By Carles Boix and Susan C. Stokes. Reading for week of February 1, 2005.
We show that economic development increases the probability that a country will undergo a transition to democracy. Ours contradicts Przeworski and his associates' finding, that development causes democracy to last but not to come into existence in the first place. By dealing adequately with problems of sample selection and model specification, we reveal that economic growth causes non-democracies to democratize. We show that the effect of economic development on the probability of a transition to democracy in the hundred years between the mid-19th century and World War II was substantial, and stronger than its effect on democratic stability. We also show that, in more recent decades, some countries that developed but remained dictatorships would after achieving a per capita income of $12,000 per capita, be expected to democratize, because of their development, in as few as three years.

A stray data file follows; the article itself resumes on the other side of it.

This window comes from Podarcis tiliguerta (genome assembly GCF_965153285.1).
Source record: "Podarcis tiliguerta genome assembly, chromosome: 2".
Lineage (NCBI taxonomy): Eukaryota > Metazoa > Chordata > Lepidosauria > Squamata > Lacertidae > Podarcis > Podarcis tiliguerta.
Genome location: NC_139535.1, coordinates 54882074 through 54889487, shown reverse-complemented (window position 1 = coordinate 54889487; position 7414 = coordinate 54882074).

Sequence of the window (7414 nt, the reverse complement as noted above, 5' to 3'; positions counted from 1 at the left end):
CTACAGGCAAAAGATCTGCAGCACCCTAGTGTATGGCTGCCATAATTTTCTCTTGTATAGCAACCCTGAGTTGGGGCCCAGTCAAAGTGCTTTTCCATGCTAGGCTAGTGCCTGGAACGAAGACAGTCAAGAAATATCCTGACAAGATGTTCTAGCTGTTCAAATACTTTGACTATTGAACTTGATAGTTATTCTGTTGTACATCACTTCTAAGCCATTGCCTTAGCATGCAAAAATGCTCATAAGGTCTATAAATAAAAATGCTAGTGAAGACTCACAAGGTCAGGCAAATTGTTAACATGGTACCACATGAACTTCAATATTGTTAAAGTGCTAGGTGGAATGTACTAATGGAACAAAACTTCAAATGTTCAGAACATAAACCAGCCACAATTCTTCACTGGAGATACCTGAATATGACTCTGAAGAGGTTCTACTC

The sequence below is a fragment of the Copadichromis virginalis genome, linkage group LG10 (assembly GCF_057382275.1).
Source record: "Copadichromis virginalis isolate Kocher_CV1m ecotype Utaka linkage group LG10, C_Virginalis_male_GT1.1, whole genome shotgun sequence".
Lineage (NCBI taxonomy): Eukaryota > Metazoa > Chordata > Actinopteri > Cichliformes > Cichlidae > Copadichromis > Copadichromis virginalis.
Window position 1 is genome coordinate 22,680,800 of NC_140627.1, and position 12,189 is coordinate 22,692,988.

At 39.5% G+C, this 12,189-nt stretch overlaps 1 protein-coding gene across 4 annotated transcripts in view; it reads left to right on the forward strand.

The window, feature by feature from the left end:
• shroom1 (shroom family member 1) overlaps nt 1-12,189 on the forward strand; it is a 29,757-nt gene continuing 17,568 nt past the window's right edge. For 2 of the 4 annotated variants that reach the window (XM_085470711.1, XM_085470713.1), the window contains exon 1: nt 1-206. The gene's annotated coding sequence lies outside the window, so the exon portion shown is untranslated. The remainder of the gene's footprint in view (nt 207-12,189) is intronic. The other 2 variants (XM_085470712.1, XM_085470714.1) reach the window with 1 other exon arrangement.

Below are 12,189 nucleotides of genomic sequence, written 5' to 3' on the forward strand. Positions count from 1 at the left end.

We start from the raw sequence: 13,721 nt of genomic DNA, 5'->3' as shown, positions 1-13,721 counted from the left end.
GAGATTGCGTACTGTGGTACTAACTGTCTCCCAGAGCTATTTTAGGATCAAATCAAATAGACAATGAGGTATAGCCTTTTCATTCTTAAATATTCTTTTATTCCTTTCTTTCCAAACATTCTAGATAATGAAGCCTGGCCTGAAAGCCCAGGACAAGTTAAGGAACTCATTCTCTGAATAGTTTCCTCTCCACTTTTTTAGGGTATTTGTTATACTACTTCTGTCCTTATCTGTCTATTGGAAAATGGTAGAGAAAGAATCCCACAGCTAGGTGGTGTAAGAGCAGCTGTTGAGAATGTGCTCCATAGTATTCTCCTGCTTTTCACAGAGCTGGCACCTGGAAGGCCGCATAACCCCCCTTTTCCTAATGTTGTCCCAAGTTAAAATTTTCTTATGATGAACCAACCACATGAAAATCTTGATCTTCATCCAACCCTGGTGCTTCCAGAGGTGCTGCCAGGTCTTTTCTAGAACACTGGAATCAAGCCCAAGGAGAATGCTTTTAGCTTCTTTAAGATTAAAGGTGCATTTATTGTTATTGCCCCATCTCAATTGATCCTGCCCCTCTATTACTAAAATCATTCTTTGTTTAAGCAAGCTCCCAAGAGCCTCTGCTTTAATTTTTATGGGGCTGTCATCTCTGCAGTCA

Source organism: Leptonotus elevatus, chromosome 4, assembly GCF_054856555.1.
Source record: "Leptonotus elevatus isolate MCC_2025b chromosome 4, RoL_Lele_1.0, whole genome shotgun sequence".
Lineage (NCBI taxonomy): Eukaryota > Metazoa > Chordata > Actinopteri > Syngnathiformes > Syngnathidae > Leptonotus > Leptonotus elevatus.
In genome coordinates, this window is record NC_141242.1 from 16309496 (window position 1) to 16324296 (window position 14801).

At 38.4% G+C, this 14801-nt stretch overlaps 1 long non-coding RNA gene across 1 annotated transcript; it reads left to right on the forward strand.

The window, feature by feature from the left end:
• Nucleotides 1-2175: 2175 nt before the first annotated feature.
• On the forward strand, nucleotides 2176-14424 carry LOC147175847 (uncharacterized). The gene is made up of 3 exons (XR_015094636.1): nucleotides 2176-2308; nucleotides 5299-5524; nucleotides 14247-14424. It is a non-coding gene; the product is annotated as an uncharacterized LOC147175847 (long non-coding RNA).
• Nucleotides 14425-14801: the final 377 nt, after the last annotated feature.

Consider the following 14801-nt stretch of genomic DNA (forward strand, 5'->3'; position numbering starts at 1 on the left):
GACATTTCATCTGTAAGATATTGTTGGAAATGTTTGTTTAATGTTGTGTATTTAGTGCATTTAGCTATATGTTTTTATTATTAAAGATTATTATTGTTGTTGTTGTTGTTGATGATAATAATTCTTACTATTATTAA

Published: Tuesday, January 25, 2005
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